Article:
Mark D. Neuman, MD, MSc; Jeffrey H. Silber, MD, PhD; Jay S. Magaziner, PhD; Molly A. Passarella, MS; Samir Mehta, MD; Rachel M. Werner, MD, PhD
Includes: Supplemental Content

Importance  Little is known regarding outcomes after hip fracture among long-term nursing home residents.

Objective  To describe patterns and predictors of mortality and functional decline in activities of daily living (ADLs) among nursing home residents after hip fracture.

Design, Setting, and Participants  Retrospective cohort study ...

Original Investigation 
Karin M. Nelson, MD, MSHS; Christian Helfrich, MPH, PhD; Haili Sun, PhD; Paul L. Hebert, PhD; Chuan-Fen Liu, MPH, PhD; Emily Dolan, PhD; Leslie Taylor, PhD; Edwin Wong, PhD; Charles Maynard, PhD; Susan E. Hernandez, MPA; William Sanders, AA, AS; Ian Randall, MHSA; Idamay Curtis, BA; Gordon Schectman, MD; Richard Stark, MD; Stephan D. Fihn, MD, MPH
Includes: Supplemental Content

Importance  In 2010, the Veterans Health Administration (VHA) began implementing the patient-centered medical home (PCMH) model. The Patient Aligned Care Team (PACT) initiative aims to improve health outcomes through team-based care, improved access, and care management. To track progress and evaluate outcomes at all VHA primary care ...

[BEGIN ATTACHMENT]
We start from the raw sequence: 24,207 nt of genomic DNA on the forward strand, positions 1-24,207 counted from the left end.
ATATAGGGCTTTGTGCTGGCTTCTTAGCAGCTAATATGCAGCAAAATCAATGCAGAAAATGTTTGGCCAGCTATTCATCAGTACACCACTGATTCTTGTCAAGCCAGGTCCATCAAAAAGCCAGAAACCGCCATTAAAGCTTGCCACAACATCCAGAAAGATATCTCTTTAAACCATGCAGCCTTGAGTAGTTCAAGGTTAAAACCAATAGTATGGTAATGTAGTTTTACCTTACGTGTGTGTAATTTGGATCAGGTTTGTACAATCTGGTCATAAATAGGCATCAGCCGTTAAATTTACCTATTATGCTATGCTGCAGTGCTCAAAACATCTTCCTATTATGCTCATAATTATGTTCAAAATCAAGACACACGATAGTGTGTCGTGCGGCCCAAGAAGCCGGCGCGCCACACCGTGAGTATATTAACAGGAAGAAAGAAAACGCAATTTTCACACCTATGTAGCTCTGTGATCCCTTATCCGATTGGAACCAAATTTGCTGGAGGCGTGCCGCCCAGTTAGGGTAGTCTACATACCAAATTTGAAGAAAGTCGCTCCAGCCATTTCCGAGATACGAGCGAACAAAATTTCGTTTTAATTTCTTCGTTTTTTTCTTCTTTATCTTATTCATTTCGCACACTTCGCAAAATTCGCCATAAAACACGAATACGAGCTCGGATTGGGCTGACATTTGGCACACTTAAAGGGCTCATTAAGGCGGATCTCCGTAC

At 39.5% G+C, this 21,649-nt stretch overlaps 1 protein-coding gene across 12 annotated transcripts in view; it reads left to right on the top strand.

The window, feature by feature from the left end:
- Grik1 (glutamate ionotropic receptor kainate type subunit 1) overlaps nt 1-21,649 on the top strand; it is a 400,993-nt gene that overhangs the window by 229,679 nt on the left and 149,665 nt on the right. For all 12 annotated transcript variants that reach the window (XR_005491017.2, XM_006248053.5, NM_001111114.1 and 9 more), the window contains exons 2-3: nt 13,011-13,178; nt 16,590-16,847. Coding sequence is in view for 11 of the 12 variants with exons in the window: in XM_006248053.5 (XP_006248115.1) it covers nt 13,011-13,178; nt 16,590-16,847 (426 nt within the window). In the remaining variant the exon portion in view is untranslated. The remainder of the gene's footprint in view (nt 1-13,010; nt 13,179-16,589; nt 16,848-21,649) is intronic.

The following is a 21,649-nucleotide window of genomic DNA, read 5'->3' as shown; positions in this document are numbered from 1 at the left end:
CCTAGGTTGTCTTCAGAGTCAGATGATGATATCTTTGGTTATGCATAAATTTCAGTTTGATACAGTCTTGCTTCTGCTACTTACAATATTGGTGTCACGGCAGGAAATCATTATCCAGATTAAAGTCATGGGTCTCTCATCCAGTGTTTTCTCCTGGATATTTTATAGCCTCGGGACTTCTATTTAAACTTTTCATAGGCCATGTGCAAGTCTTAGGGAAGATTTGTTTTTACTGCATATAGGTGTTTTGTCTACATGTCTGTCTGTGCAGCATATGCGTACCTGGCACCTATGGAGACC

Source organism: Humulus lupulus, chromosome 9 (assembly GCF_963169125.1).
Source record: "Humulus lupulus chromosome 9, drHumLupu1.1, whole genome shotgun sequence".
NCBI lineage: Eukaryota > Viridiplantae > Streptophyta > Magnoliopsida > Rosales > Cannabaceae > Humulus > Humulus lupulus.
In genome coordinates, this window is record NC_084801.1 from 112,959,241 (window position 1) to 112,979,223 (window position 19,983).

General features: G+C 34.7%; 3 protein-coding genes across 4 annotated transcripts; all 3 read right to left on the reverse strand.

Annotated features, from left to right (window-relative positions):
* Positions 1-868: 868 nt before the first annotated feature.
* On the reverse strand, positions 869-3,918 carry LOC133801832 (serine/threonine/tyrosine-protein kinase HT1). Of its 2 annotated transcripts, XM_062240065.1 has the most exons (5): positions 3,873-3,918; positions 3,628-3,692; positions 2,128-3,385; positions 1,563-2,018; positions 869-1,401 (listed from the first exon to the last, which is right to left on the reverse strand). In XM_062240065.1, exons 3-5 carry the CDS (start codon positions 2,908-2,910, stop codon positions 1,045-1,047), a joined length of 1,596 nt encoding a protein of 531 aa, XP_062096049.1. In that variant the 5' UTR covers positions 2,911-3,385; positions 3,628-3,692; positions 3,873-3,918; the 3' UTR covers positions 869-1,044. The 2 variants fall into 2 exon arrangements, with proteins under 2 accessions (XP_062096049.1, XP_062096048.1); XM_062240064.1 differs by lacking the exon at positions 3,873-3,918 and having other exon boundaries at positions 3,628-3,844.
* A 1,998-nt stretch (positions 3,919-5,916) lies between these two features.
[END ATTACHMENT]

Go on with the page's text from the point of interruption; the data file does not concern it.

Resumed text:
Original Investigation 
Robbert Zusterzeel, MD; Kimberly A. Selzman, MD, MPH; William E. Sanders, MD, MBA; Daniel A. Caños, PhD, MPH; Kathryn M. O’Callaghan, BSE; Jamie L. Carpenter, MSPH; Ileana L. Piña, MD, MPH; David G. Strauss, MD, PhD
Includes: Supplemental Content

Importance  Women were underrepresented in cardiac resynchronization therapy (CRT) trials for heart failure (making up about 20% of enrollees). Combining individual patient data from multiple clinical trials would enable assessment of CRT benefit in women.

Objective  To evaluate whether women with left bundle branch block (LBBB) ...

Viewpoint 
Jon D. Duke, MD, MS; Aaron S. Kesselheim, MD, JD
The product information for a prescription drug—commonly called its label—is the full description of the drug’s indications for use, method of administration, warnings, contraindications, and potential adverse events. It is written by the manufacturer of the brand-name drug, approved by the US Food and Drug Administration (FDA), and published when ...
Topics: generic drugs; food